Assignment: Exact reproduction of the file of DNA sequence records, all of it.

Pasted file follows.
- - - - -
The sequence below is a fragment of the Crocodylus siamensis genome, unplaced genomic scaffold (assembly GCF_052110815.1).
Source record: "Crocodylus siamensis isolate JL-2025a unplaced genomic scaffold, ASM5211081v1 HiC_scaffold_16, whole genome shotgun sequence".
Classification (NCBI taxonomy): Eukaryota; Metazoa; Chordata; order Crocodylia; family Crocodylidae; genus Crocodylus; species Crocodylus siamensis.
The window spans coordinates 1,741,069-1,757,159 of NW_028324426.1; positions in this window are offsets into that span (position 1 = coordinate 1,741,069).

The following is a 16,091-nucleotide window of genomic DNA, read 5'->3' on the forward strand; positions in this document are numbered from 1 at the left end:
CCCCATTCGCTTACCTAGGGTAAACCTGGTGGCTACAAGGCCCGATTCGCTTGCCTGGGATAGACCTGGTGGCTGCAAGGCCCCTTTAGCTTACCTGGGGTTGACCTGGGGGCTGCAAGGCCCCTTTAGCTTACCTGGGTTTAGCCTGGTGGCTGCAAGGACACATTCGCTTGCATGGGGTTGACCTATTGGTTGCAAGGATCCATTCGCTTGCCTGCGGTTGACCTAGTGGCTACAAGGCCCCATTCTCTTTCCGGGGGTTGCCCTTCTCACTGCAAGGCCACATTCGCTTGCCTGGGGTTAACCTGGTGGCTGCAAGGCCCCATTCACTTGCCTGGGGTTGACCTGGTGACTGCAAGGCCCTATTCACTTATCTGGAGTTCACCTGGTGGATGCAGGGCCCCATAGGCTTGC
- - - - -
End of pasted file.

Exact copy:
The sequence below is a fragment of the Crocodylus siamensis genome, unplaced genomic scaffold (assembly GCF_052110815.1).
Source record: "Crocodylus siamensis isolate JL-2025a unplaced genomic scaffold, ASM5211081v1 HiC_scaffold_16, whole genome shotgun sequence".
Classification (NCBI taxonomy): Eukaryota; Metazoa; Chordata; order Crocodylia; family Crocodylidae; genus Crocodylus; species Crocodylus siamensis.
The window spans coordinates 1,741,069-1,757,159 of NW_028324426.1; positions in this window are offsets into that span (position 1 = coordinate 1,741,069).

The following is a 16,091-nucleotide window of genomic DNA, read 5'->3' on the forward strand; positions in this document are numbered from 1 at the left end:
CCCCATTCGCTTACCTAGGGTAAACCTGGTGGCTACAAGGCCCGATTCGCTTGCCTGGGATAGACCTGGTGGCTGCAAGGCCCCTTTAGCTTACCTGGGGTTGACCTGGGGGCTGCAAGGCCCCTTTAGCTTACCTGGGTTTAGCCTGGTGGCTGCAAGGACACATTCGCTTGCATGGGGTTGACCTATTGGTTGCAAGGATCCATTCGCTTGCCTGCGGTTGACCTAGTGGCTACAAGGCCCCATTCTCTTTCCGGGGGTTGCCCTTCTCACTGCAAGGCCACATTCGCTTGCCTGGGGTTAACCTGGTGGCTGCAAGGCCCCATTCACTTGCCTGGGGTTGACCTGGTGACTGCAAGGCCCTATTCACTTATCTGGAGTTCACCTGGTGGATGCAGGGCCCCATAGGCTTGC